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  1. #1

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    Anyone have a Turbine ME-163 on this site? I got some questions

    Hey Well I finely made it happened I got a Joe 105in ME163 it was Nitro powered when I picked it up, And have started the turbine conversion process.

    What I have done so far:

    Filled in all the massive holes in the nose cowl due to the huge 2500 super tiger, pulse I had to build a fiberglass nose to continue the shape due to no spinner, then added a little brushless motor that I gutted to provide a bearing shaft for the little spinner to free spin. I added bondo to the spinner and made the shape more scale vs the current pics.

    Added small servo for tail wheel steering, cut fuse and ordered a custom 32in turbine pipe for the huge AMT 450 turbine (45 pounder)

    Due to the fact I wanted the motor close to the CG along with the fuel tanks, I had to make my own center former to support the big 1 3/4in wing tubes, what do you think of my design? I wanted to make sure it was as strong at a 105 in and the power I got I know there will be some strong forces, the ply I used is a little under 3/4in wide.


    Im able to get 170oz of fuel with 3 tanks right in front of the CG, with 48 oz of smoke fluid.

    I put a screen in the front part of the nose for air in vs the 2 wholes on the side, pulse I plane on opening up the windows behind the copit, I think this should be good for air flow.

    My questions is really the wing.

    I was told the by the owner who said he only flew it 3 times that the inside controls are flaps????

    I know this is not a true delta but a tailess wing, but how do flaps work on this type of set up? I googled the real one and it has split flaps under the wing on the CG line. I know the Sunshine models have this, do you use use it?

    He also told me he had a hard time getting it off the ground, and I found a picture of a turbine model using all 4 control surfaces as elevens (vs just the out side ones) which makes more since to me, as my Carf Eurosport as elevons the hole width of the wing.

    So how do you work your wing controls?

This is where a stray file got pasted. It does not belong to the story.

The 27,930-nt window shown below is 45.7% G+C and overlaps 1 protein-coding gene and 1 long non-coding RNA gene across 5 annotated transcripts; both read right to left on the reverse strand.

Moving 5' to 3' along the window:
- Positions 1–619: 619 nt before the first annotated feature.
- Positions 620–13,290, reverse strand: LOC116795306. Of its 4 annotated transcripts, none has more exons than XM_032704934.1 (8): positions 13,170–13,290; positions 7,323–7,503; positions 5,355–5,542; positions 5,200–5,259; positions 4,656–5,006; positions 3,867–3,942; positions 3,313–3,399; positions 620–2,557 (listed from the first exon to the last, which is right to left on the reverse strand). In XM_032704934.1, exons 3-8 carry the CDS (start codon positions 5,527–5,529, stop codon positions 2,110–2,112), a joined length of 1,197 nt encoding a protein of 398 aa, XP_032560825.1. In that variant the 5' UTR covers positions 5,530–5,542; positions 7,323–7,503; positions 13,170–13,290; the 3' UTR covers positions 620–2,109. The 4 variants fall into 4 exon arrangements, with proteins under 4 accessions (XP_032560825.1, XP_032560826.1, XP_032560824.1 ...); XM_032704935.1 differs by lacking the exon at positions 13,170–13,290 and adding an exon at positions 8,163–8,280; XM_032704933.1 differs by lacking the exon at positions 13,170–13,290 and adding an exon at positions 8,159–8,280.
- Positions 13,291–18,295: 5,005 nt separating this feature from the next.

any pics of the bottom side of your wing with the split flaps? my wings are foam and balsa covered, Im trying to get all mods done so I can glass them, I already started modding the inside controls to move up and down like the out side controls but I have concerns

    The picture of the attached red one is the only picture I can find of someone using all 4 controls surfaces, even watched several youtube videos, but I have a short field so Im concerned.

    any information would be great!

    Thanks
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  2. #2

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    Also the guy who owned it put a 4 1/2 in dubro tire on the skid to help with landing shock, then added a servo that puts a peace of wood on the wheel as a brake, very odd, was thinking of ripping it all out and making it smooth, but its a decent ideal I guess for not so scale look.

  3. #3
    SECRET AGENT's Avatar
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    Just remember that AMA requires brakes on turbine models.

    Good luck, looks like an interesting project.

  4. #4

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    Quote Originally Posted by SECRET AGENT View Post
    Just remember that AMA requires brakes on turbine models.

    Good luck, looks like an interesting project.
    True but when was the last time you saw brakes on a turbine glider?

  5. #5

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    No, the AMA requires the plane to come to a controlled stop on a hard surface on command. Not necessarily "brakes"... It also provides for carriage-less designs, but they have to be hand launched and under 7.5 pounds.

    What about a separate launch dolly that has brakes built-in? That way, the brakes operate with the model in the phase you actually need them. Not sure if it's legit from the AMA point of view when you land, but it's worth an inquiry. It fits the intent of the paragraph, to control the plane and it's residual thrust while taxiing. This and gliders don't do a whole lot of taxiing when they land and come to a pretty positive/controlled stop, if not specifically on demand. The safety factor is there.
    Chuck Carlisle

  6. #6

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    Quote Originally Posted by ChuckC View Post
    No, the AMA requires the plane to come to a controlled stop on a hard surface on command. Not necessarily "brakes"... It also provides for carriage-less designs, but they have to be hand launched and under 7.5 pounds.

    What about a separate launch dolly that has brakes built-in? That way, the brakes operate with the model in the phase you actually need them. Not sure if it's legit from the AMA point of view when you land, but it's worth an inquiry. It fits the intent of the paragraph, to control the plane and it's residual thrust while taxiing. This and gliders don't do a whole lot of taxiing when they land and come to a pretty positive/controlled stop, if not specifically on demand. The safety factor is there.